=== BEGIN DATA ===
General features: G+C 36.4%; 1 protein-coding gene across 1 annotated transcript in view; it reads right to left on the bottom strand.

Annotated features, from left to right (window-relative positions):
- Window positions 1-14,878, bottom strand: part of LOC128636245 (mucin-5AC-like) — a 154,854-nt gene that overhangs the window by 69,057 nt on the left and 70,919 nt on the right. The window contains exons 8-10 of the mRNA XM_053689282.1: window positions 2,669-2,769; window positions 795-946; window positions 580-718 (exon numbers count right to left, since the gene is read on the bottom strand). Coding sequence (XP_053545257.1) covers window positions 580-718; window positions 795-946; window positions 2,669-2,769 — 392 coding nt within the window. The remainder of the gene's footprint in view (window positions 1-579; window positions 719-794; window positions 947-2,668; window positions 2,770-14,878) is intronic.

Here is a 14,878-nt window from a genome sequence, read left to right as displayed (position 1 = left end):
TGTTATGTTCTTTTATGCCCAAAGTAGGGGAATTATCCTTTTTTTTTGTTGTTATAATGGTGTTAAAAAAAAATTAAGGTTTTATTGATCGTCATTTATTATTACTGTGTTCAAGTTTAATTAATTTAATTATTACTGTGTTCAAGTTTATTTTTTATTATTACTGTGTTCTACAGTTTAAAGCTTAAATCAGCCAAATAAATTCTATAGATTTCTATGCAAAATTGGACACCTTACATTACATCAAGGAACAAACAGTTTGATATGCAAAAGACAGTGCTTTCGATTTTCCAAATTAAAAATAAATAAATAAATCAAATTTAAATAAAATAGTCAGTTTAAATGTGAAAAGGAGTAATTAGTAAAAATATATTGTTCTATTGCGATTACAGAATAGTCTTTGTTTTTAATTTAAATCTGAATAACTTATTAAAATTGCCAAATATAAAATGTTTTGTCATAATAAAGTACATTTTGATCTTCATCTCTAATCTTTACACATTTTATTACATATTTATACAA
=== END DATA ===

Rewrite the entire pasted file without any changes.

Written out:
General features: G+C 36.4%; 1 protein-coding gene across 1 annotated transcript in view; it reads right to left on the bottom strand.

Annotated features, from left to right (window-relative positions):
- Window positions 1-14,878, bottom strand: part of LOC128636245 (mucin-5AC-like) — a 154,854-nt gene that overhangs the window by 69,057 nt on the left and 70,919 nt on the right. The window contains exons 8-10 of the mRNA XM_053689282.1: window positions 2,669-2,769; window positions 795-946; window positions 580-718 (exon numbers count right to left, since the gene is read on the bottom strand). Coding sequence (XP_053545257.1) covers window positions 580-718; window positions 795-946; window positions 2,669-2,769 — 392 coding nt within the window. The remainder of the gene's footprint in view (window positions 1-579; window positions 719-794; window positions 947-2,668; window positions 2,770-14,878) is intronic.

Here is a 14,878-nt window from a genome sequence, read left to right as displayed (position 1 = left end):
TGTTATGTTCTTTTATGCCCAAAGTAGGGGAATTATCCTTTTTTTTTGTTGTTATAATGGTGTTAAAAAAAAATTAAGGTTTTATTGATCGTCATTTATTATTACTGTGTTCAAGTTTAATTAATTTAATTATTACTGTGTTCAAGTTTATTTTTTATTATTACTGTGTTCTACAGTTTAAAGCTTAAATCAGCCAAATAAATTCTATAGATTTCTATGCAAAATTGGACACCTTACATTACATCAAGGAACAAACAGTTTGATATGCAAAAGACAGTGCTTTCGATTTTCCAAATTAAAAATAAATAAATAAATCAAATTTAAATAAAATAGTCAGTTTAAATGTGAAAAGGAGTAATTAGTAAAAATATATTGTTCTATTGCGATTACAGAATAGTCTTTGTTTTTAATTTAAATCTGAATAACTTATTAAAATTGCCAAATATAAAATGTTTTGTCATAATAAAGTACATTTTGATCTTCATCTCTAATCTTTACACATTTTATTACATATTTATACAA